Grey matter network markers identify individuals with prodromal Alzheimer's disease who will show rapid clinical decline

Alzheimer’s Disease Neuroimaging Initiative

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4 Citations (Scopus)


Individuals with prodromal Alzheimer's disease show considerable variability in rates of cognitive decline, which hampers the ability to detect potential treatment effects in clinical trials. Prognostic markers to select those individuals who will decline rapidly within a trial time frame are needed. Brain network measures based on grey matter covariance patterns have been associated with future cognitive decline in Alzheimer's disease. In this longitudinal cohort study, we investigated whether cut-offs for grey matter networks could be derived to detect fast disease progression at an individual level. We further tested whether detection was improved by adding other biomarkers known to be associated with future cognitive decline [i.e. CSF tau phosphorylated at threonine 181 (p-tau181) levels and hippocampal volume]. We selected individuals with mild cognitive impairment and abnormal CSF amyloid β1-42 levels from the Amsterdam Dementia Cohort and the Alzheimer's Disease Neuroimaging Initiative, when they had available baseline structural MRI and clinical follow-up. The outcome was progression to dementia within 2 years. We determined prognostic cut-offs for grey matter network properties (gamma, lambda and small-world coefficient) using time-dependent receiver operating characteristic analysis in the Amsterdam Dementia Cohort. We tested the generalization of cut-offs in the Alzheimer's Disease Neuroimaging Initiative, using logistic regression analysis and classification statistics. We further tested whether combining these with CSF p-tau181 and hippocampal volume improved the detection of fast decliners. We observed that within 2 years, 24.6% (Amsterdam Dementia Cohort, n = 244) and 34.0% (Alzheimer's Disease Neuroimaging Initiative, n = 247) of prodromal Alzheimer's disease patients progressed to dementia. Using the grey matter network cut-offs for progression, we could detect fast progressors with 65% accuracy in the Alzheimer's Disease Neuroimaging Initiative. Combining grey matter network measures with CSF p-tau and hippocampal volume resulted in the best model fit for classification of rapid decliners, increasing detecting accuracy to 72%. These data suggest that single-subject grey matter connectivity networks indicative of a more random network organization can contribute to identifying prodromal Alzheimer's disease individuals who will show rapid disease progression. Moreover, we found that combined with p-tau and hippocampal volume this resulted in the highest accuracy. This could facilitate clinical trials by increasing chances to detect effects on clinical outcome measures.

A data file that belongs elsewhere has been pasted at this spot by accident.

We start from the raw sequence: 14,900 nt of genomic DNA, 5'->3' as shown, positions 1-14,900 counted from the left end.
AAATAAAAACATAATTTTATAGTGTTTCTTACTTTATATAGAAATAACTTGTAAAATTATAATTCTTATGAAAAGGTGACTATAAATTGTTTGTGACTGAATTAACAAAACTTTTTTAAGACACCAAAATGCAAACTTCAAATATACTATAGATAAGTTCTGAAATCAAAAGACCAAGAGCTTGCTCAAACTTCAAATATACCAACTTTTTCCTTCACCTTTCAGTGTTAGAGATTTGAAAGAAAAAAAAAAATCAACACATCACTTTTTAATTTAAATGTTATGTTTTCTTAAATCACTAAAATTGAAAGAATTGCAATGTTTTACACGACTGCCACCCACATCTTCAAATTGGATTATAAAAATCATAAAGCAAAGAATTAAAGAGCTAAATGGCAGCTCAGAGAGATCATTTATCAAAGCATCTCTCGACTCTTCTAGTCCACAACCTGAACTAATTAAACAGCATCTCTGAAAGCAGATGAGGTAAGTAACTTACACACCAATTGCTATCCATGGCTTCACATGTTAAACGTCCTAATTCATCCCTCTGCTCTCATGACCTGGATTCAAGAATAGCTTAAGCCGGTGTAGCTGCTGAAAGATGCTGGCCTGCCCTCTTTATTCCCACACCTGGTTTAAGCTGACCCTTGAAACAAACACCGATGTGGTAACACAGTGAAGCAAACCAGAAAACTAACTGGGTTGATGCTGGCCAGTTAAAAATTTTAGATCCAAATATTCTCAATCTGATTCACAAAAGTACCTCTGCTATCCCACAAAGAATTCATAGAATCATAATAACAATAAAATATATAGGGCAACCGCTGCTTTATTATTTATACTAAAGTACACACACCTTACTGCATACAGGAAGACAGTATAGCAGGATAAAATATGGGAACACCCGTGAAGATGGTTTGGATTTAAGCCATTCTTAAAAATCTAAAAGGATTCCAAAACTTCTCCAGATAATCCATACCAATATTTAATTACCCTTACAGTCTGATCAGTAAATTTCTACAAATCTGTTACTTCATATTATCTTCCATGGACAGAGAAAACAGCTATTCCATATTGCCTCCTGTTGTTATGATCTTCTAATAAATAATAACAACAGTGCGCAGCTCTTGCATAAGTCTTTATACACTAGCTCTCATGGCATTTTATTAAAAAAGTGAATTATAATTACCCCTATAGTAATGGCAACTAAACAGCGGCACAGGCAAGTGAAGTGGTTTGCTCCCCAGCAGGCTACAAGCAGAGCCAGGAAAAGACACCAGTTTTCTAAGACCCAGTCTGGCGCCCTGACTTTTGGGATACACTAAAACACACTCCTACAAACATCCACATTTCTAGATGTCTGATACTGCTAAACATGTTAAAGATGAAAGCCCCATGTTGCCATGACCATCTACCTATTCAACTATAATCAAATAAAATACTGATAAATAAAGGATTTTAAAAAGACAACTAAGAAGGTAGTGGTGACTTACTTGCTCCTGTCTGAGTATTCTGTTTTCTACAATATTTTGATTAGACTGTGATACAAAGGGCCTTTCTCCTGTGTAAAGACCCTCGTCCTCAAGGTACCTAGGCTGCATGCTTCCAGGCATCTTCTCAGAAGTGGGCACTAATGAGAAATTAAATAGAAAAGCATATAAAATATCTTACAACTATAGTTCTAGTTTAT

Original languageEnglish
Article numberfcac026
Pages (from-to)fcac026
JournalBrain Communications
Issue number2
Early online date8 Feb 2022
Publication statusPublished - 2022


  • Alzheimer's disease
  • Clinical progression
  • Graph theory
  • Grey matter networks
  • Mild cognitive impairment

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